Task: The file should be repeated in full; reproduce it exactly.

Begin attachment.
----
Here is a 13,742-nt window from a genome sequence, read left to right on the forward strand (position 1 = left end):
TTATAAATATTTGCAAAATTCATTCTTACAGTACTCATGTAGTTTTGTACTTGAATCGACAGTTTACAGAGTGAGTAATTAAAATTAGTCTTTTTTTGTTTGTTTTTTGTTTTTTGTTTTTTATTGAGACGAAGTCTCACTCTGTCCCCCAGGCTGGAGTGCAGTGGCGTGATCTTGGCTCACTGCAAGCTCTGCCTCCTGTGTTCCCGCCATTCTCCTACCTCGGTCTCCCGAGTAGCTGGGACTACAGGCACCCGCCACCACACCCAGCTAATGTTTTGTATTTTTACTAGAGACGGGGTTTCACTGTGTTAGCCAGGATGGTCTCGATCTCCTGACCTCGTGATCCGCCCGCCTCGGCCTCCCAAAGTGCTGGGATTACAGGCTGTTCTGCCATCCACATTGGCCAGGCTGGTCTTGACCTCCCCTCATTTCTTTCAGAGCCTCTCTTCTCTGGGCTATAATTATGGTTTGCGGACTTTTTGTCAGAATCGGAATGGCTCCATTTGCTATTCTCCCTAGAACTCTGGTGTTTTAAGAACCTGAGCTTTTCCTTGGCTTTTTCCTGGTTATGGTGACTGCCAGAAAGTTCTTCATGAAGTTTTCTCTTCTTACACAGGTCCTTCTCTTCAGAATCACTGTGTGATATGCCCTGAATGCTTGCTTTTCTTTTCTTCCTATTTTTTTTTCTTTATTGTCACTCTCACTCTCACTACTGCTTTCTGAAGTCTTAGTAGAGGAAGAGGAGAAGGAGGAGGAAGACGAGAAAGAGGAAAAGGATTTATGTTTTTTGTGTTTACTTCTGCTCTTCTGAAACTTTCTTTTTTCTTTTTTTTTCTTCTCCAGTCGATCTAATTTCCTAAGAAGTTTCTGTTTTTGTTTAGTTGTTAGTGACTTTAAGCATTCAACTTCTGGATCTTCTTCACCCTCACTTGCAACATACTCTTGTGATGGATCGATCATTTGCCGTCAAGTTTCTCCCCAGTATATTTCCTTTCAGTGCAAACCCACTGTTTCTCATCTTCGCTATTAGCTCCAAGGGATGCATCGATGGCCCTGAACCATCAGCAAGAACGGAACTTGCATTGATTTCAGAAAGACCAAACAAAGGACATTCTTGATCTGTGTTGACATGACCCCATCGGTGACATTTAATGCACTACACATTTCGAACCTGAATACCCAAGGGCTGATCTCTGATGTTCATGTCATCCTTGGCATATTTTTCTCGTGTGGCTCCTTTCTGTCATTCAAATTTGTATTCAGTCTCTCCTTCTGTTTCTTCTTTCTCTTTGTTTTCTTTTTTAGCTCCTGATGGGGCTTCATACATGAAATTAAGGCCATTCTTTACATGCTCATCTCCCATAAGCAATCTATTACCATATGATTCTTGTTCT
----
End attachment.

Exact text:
Here is a 13,742-nt window from a genome sequence, read left to right on the forward strand (position 1 = left end):
TTATAAATATTTGCAAAATTCATTCTTACAGTACTCATGTAGTTTTGTACTTGAATCGACAGTTTACAGAGTGAGTAATTAAAATTAGTCTTTTTTTGTTTGTTTTTTGTTTTTTGTTTTTTATTGAGACGAAGTCTCACTCTGTCCCCCAGGCTGGAGTGCAGTGGCGTGATCTTGGCTCACTGCAAGCTCTGCCTCCTGTGTTCCCGCCATTCTCCTACCTCGGTCTCCCGAGTAGCTGGGACTACAGGCACCCGCCACCACACCCAGCTAATGTTTTGTATTTTTACTAGAGACGGGGTTTCACTGTGTTAGCCAGGATGGTCTCGATCTCCTGACCTCGTGATCCGCCCGCCTCGGCCTCCCAAAGTGCTGGGATTACAGGCTGTTCTGCCATCCACATTGGCCAGGCTGGTCTTGACCTCCCCTCATTTCTTTCAGAGCCTCTCTTCTCTGGGCTATAATTATGGTTTGCGGACTTTTTGTCAGAATCGGAATGGCTCCATTTGCTATTCTCCCTAGAACTCTGGTGTTTTAAGAACCTGAGCTTTTCCTTGGCTTTTTCCTGGTTATGGTGACTGCCAGAAAGTTCTTCATGAAGTTTTCTCTTCTTACACAGGTCCTTCTCTTCAGAATCACTGTGTGATATGCCCTGAATGCTTGCTTTTCTTTTCTTCCTATTTTTTTTTCTTTATTGTCACTCTCACTCTCACTACTGCTTTCTGAAGTCTTAGTAGAGGAAGAGGAGAAGGAGGAGGAAGACGAGAAAGAGGAAAAGGATTTATGTTTTTTGTGTTTACTTCTGCTCTTCTGAAACTTTCTTTTTTCTTTTTTTTTCTTCTCCAGTCGATCTAATTTCCTAAGAAGTTTCTGTTTTTGTTTAGTTGTTAGTGACTTTAAGCATTCAACTTCTGGATCTTCTTCACCCTCACTTGCAACATACTCTTGTGATGGATCGATCATTTGCCGTCAAGTTTCTCCCCAGTATATTTCCTTTCAGTGCAAACCCACTGTTTCTCATCTTCGCTATTAGCTCCAAGGGATGCATCGATGGCCCTGAACCATCAGCAAGAACGGAACTTGCATTGATTTCAGAAAGACCAAACAAAGGACATTCTTGATCTGTGTTGACATGACCCCATCGGTGACATTTAATGCACTACACATTTCGAACCTGAATACCCAAGGGCTGATCTCTGATGTTCATGTCATCCTTGGCATATTTTTCTCGTGTGGCTCCTTTCTGTCATTCAAATTTGTATTCAGTCTCTCCTTCTGTTTCTTCTTTCTCTTTGTTTTCTTTTTTAGCTCCTGATGGGGCTTCATACATGAAATTAAGGCCATTCTTTACATGCTCATCTCCCATAAGCAATCTATTACCATATGATTCTTGTTCT